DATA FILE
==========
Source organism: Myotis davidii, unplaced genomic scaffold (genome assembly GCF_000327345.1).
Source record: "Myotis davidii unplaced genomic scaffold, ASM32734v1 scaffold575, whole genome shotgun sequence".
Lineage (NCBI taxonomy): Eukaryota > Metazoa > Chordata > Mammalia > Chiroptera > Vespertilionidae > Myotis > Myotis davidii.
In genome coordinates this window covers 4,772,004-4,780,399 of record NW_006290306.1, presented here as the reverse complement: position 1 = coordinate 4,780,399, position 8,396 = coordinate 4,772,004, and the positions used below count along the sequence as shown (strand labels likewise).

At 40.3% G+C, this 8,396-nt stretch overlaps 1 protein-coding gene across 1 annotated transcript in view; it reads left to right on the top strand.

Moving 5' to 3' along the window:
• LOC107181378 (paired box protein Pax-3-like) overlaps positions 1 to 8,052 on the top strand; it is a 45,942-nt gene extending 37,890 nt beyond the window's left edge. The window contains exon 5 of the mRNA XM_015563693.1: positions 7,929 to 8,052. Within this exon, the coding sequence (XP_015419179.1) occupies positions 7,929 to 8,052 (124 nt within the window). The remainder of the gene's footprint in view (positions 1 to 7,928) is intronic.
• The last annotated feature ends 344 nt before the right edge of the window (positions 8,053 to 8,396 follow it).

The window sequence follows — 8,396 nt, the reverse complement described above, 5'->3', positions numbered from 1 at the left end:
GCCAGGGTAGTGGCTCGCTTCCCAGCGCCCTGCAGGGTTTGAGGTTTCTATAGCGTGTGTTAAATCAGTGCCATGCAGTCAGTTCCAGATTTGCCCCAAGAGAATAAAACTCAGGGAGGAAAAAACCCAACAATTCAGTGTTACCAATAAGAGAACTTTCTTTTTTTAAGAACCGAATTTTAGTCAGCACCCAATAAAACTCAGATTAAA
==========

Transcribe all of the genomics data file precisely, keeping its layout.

Source organism: Myotis davidii, unplaced genomic scaffold (genome assembly GCF_000327345.1).
Source record: "Myotis davidii unplaced genomic scaffold, ASM32734v1 scaffold575, whole genome shotgun sequence".
Lineage (NCBI taxonomy): Eukaryota > Metazoa > Chordata > Mammalia > Chiroptera > Vespertilionidae > Myotis > Myotis davidii.
In genome coordinates this window covers 4,772,004-4,780,399 of record NW_006290306.1, presented here as the reverse complement: position 1 = coordinate 4,780,399, position 8,396 = coordinate 4,772,004, and the positions used below count along the sequence as shown (strand labels likewise).

At 40.3% G+C, this 8,396-nt stretch overlaps 1 protein-coding gene across 1 annotated transcript in view; it reads left to right on the top strand.

Moving 5' to 3' along the window:
• LOC107181378 (paired box protein Pax-3-like) overlaps positions 1 to 8,052 on the top strand; it is a 45,942-nt gene extending 37,890 nt beyond the window's left edge. The window contains exon 5 of the mRNA XM_015563693.1: positions 7,929 to 8,052. Within this exon, the coding sequence (XP_015419179.1) occupies positions 7,929 to 8,052 (124 nt within the window). The remainder of the gene's footprint in view (positions 1 to 7,928) is intronic.
• The last annotated feature ends 344 nt before the right edge of the window (positions 8,053 to 8,396 follow it).

The window sequence follows — 8,396 nt, the reverse complement described above, 5'->3', positions numbered from 1 at the left end:
GCCAGGGTAGTGGCTCGCTTCCCAGCGCCCTGCAGGGTTTGAGGTTTCTATAGCGTGTGTTAAATCAGTGCCATGCAGTCAGTTCCAGATTTGCCCCAAGAGAATAAAACTCAGGGAGGAAAAAACCCAACAATTCAGTGTTACCAATAAGAGAACTTTCTTTTTTTAAGAACCGAATTTTAGTCAGCACCCAATAAAACTCAGATTAAA